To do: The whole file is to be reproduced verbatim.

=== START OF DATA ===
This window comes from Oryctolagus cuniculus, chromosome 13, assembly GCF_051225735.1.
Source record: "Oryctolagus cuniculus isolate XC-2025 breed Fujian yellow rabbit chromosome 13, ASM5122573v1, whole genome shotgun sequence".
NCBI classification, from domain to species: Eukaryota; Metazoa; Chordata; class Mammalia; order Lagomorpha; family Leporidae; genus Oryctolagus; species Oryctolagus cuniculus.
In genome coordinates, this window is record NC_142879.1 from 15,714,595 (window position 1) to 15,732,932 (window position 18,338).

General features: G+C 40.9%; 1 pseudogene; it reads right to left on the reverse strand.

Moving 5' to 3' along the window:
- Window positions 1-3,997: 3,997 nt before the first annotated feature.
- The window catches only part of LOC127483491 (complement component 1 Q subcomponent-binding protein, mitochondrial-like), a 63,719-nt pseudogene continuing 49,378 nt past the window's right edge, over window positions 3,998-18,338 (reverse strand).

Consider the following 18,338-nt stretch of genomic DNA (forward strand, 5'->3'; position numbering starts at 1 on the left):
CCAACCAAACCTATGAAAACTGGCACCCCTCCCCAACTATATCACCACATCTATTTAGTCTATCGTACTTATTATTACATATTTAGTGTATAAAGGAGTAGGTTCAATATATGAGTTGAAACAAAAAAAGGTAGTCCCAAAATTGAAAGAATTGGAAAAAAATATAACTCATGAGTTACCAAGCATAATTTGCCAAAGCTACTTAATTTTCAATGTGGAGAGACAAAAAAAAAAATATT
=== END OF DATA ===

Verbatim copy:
This window comes from Oryctolagus cuniculus, chromosome 13, assembly GCF_051225735.1.
Source record: "Oryctolagus cuniculus isolate XC-2025 breed Fujian yellow rabbit chromosome 13, ASM5122573v1, whole genome shotgun sequence".
NCBI classification, from domain to species: Eukaryota; Metazoa; Chordata; class Mammalia; order Lagomorpha; family Leporidae; genus Oryctolagus; species Oryctolagus cuniculus.
In genome coordinates, this window is record NC_142879.1 from 15,714,595 (window position 1) to 15,732,932 (window position 18,338).

General features: G+C 40.9%; 1 pseudogene; it reads right to left on the reverse strand.

Moving 5' to 3' along the window:
- Window positions 1-3,997: 3,997 nt before the first annotated feature.
- The window catches only part of LOC127483491 (complement component 1 Q subcomponent-binding protein, mitochondrial-like), a 63,719-nt pseudogene continuing 49,378 nt past the window's right edge, over window positions 3,998-18,338 (reverse strand).

Consider the following 18,338-nt stretch of genomic DNA (forward strand, 5'->3'; position numbering starts at 1 on the left):
CCAACCAAACCTATGAAAACTGGCACCCCTCCCCAACTATATCACCACATCTATTTAGTCTATCGTACTTATTATTACATATTTAGTGTATAAAGGAGTAGGTTCAATATATGAGTTGAAACAAAAAAAGGTAGTCCCAAAATTGAAAGAATTGGAAAAAAATATAACTCATGAGTTACCAAGCATAATTTGCCAAAGCTACTTAATTTTCAATGTGGAGAGACAAAAAAAAAAATATT